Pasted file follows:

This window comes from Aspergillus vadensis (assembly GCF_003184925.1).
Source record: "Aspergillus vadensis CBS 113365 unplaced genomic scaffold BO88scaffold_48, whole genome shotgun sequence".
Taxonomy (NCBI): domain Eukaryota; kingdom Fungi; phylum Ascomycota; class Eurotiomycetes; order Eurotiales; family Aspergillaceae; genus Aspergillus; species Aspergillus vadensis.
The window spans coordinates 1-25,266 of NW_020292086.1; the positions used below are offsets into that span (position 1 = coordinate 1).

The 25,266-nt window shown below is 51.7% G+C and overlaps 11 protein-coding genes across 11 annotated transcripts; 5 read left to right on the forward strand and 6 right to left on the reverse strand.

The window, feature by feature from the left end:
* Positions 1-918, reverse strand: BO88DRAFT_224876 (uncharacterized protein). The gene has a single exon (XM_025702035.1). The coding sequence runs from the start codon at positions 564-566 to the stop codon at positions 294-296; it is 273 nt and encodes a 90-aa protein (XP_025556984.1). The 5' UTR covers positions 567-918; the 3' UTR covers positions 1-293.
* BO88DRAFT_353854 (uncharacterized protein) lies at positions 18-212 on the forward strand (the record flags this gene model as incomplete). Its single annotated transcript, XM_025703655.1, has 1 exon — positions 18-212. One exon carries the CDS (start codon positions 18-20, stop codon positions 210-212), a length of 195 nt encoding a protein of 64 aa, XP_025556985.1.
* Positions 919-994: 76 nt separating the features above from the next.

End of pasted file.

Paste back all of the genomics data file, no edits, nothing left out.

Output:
This window comes from Aspergillus vadensis (assembly GCF_003184925.1).
Source record: "Aspergillus vadensis CBS 113365 unplaced genomic scaffold BO88scaffold_48, whole genome shotgun sequence".
Taxonomy (NCBI): domain Eukaryota; kingdom Fungi; phylum Ascomycota; class Eurotiomycetes; order Eurotiales; family Aspergillaceae; genus Aspergillus; species Aspergillus vadensis.
The window spans coordinates 1-25,266 of NW_020292086.1; the positions used below are offsets into that span (position 1 = coordinate 1).

The 25,266-nt window shown below is 51.7% G+C and overlaps 11 protein-coding genes across 11 annotated transcripts; 5 read left to right on the forward strand and 6 right to left on the reverse strand.

The window, feature by feature from the left end:
* Positions 1-918, reverse strand: BO88DRAFT_224876 (uncharacterized protein). The gene has a single exon (XM_025702035.1). The coding sequence runs from the start codon at positions 564-566 to the stop codon at positions 294-296; it is 273 nt and encodes a 90-aa protein (XP_025556984.1). The 5' UTR covers positions 567-918; the 3' UTR covers positions 1-293.
* BO88DRAFT_353854 (uncharacterized protein) lies at positions 18-212 on the forward strand (the record flags this gene model as incomplete). Its single annotated transcript, XM_025703655.1, has 1 exon — positions 18-212. One exon carries the CDS (start codon positions 18-20, stop codon positions 210-212), a length of 195 nt encoding a protein of 64 aa, XP_025556985.1.
* Positions 919-994: 76 nt separating the features above from the next.